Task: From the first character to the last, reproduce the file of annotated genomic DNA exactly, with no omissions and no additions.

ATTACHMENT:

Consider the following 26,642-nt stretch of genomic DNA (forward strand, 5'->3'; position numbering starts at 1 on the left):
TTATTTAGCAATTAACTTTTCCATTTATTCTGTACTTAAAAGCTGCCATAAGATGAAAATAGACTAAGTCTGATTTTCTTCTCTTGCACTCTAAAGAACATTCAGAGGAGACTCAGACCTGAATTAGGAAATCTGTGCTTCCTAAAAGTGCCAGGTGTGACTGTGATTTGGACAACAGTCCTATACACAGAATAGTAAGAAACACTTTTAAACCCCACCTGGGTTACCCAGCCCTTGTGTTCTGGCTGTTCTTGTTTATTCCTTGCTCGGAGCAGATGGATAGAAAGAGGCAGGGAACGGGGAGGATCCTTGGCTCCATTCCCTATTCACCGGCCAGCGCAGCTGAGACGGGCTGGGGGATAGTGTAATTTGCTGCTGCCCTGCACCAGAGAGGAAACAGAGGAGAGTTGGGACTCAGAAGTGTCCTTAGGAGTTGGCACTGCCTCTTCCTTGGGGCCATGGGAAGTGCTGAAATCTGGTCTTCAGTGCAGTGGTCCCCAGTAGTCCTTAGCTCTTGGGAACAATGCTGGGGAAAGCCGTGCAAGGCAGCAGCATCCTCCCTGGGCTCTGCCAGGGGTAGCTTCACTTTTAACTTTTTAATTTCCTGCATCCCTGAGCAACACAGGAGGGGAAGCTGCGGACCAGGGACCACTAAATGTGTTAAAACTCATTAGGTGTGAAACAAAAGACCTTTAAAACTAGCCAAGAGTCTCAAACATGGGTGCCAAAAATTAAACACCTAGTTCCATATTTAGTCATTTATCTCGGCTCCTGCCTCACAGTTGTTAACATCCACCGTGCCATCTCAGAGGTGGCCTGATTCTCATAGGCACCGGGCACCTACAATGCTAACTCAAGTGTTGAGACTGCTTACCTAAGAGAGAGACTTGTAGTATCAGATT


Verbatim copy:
Consider the following 26,642-nt stretch of genomic DNA (forward strand, 5'->3'; position numbering starts at 1 on the left):
TTATTTAGCAATTAACTTTTCCATTTATTCTGTACTTAAAAGCTGCCATAAGATGAAAATAGACTAAGTCTGATTTTCTTCTCTTGCACTCTAAAGAACATTCAGAGGAGACTCAGACCTGAATTAGGAAATCTGTGCTTCCTAAAAGTGCCAGGTGTGACTGTGATTTGGACAACAGTCCTATACACAGAATAGTAAGAAACACTTTTAAACCCCACCTGGGTTACCCAGCCCTTGTGTTCTGGCTGTTCTTGTTTATTCCTTGCTCGGAGCAGATGGATAGAAAGAGGCAGGGAACGGGGAGGATCCTTGGCTCCATTCCCTATTCACCGGCCAGCGCAGCTGAGACGGGCTGGGGGATAGTGTAATTTGCTGCTGCCCTGCACCAGAGAGGAAACAGAGGAGAGTTGGGACTCAGAAGTGTCCTTAGGAGTTGGCACTGCCTCTTCCTTGGGGCCATGGGAAGTGCTGAAATCTGGTCTTCAGTGCAGTGGTCCCCAGTAGTCCTTAGCTCTTGGGAACAATGCTGGGGAAAGCCGTGCAAGGCAGCAGCATCCTCCCTGGGCTCTGCCAGGGGTAGCTTCACTTTTAACTTTTTAATTTCCTGCATCCCTGAGCAACACAGGAGGGGAAGCTGCGGACCAGGGACCACTAAATGTGTTAAAACTCATTAGGTGTGAAACAAAAGACCTTTAAAACTAGCCAAGAGTCTCAAACATGGGTGCCAAAAATTAAACACCTAGTTCCATATTTAGTCATTTATCTCGGCTCCTGCCTCACAGTTGTTAACATCCACCGTGCCATCTCAGAGGTGGCCTGATTCTCATAGGCACCGGGCACCTACAATGCTAACTCAAGTGTTGAGACTGCTTACCTAAGAGAGAGACTTGTAGTATCAGATT